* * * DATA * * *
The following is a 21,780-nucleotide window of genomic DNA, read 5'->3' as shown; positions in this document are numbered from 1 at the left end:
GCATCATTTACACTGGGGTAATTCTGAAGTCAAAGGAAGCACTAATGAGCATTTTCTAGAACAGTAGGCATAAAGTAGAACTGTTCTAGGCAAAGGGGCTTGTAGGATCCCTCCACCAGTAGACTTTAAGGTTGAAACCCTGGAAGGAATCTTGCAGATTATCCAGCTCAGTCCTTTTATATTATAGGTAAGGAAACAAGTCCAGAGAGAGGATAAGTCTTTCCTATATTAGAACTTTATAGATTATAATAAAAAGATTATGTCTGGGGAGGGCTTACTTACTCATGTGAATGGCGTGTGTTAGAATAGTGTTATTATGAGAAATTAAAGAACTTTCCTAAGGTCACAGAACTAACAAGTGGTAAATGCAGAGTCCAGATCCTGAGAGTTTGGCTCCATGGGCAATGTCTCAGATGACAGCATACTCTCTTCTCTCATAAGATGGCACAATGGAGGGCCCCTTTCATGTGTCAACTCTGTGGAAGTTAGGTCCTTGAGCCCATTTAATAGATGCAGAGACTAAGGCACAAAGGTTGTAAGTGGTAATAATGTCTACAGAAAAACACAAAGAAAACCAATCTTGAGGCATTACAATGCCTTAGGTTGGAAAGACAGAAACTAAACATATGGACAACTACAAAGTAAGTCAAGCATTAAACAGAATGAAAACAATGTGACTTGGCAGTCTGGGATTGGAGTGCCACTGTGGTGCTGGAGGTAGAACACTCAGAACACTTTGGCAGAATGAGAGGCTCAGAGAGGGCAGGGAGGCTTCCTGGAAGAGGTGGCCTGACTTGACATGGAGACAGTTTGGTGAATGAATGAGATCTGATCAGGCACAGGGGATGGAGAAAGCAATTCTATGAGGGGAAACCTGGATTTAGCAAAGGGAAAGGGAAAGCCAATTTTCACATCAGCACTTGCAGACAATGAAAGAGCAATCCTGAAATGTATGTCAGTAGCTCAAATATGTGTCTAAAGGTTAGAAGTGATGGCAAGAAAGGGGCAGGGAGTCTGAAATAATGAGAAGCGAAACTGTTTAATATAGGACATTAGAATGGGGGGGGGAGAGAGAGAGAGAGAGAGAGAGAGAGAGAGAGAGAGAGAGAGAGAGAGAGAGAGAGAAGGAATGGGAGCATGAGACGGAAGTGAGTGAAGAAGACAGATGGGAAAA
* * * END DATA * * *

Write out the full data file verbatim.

The following is a 21,780-nucleotide window of genomic DNA, read 5'->3' as shown; positions in this document are numbered from 1 at the left end:
GCATCATTTACACTGGGGTAATTCTGAAGTCAAAGGAAGCACTAATGAGCATTTTCTAGAACAGTAGGCATAAAGTAGAACTGTTCTAGGCAAAGGGGCTTGTAGGATCCCTCCACCAGTAGACTTTAAGGTTGAAACCCTGGAAGGAATCTTGCAGATTATCCAGCTCAGTCCTTTTATATTATAGGTAAGGAAACAAGTCCAGAGAGAGGATAAGTCTTTCCTATATTAGAACTTTATAGATTATAATAAAAAGATTATGTCTGGGGAGGGCTTACTTACTCATGTGAATGGCGTGTGTTAGAATAGTGTTATTATGAGAAATTAAAGAACTTTCCTAAGGTCACAGAACTAACAAGTGGTAAATGCAGAGTCCAGATCCTGAGAGTTTGGCTCCATGGGCAATGTCTCAGATGACAGCATACTCTCTTCTCTCATAAGATGGCACAATGGAGGGCCCCTTTCATGTGTCAACTCTGTGGAAGTTAGGTCCTTGAGCCCATTTAATAGATGCAGAGACTAAGGCACAAAGGTTGTAAGTGGTAATAATGTCTACAGAAAAACACAAAGAAAACCAATCTTGAGGCATTACAATGCCTTAGGTTGGAAAGACAGAAACTAAACATATGGACAACTACAAAGTAAGTCAAGCATTAAACAGAATGAAAACAATGTGACTTGGCAGTCTGGGATTGGAGTGCCACTGTGGTGCTGGAGGTAGAACACTCAGAACACTTTGGCAGAATGAGAGGCTCAGAGAGGGCAGGGAGGCTTCCTGGAAGAGGTGGCCTGACTTGACATGGAGACAGTTTGGTGAATGAATGAGATCTGATCAGGCACAGGGGATGGAGAAAGCAATTCTATGAGGGGAAACCTGGATTTAGCAAAGGGAAAGGGAAAGCCAATTTTCACATCAGCACTTGCAGACAATGAAAGAGCAATCCTGAAATGTATGTCAGTAGCTCAAATATGTGTCTAAAGGTTAGAAGTGATGGCAAGAAAGGGGCAGGGAGTCTGAAATAATGAGAAGCGAAACTGTTTAATATAGGACATTAGAATGGGGGGGGGAGAGAGAGAGAGAGAGAGAGAGAGAGAGAGAGAGAGAGAGAGAGAGAGAGAGAGAGAAGGAATGGGAGCATGAGACGGAAGTGAGTGAAGAAGACAGATGGGAAAA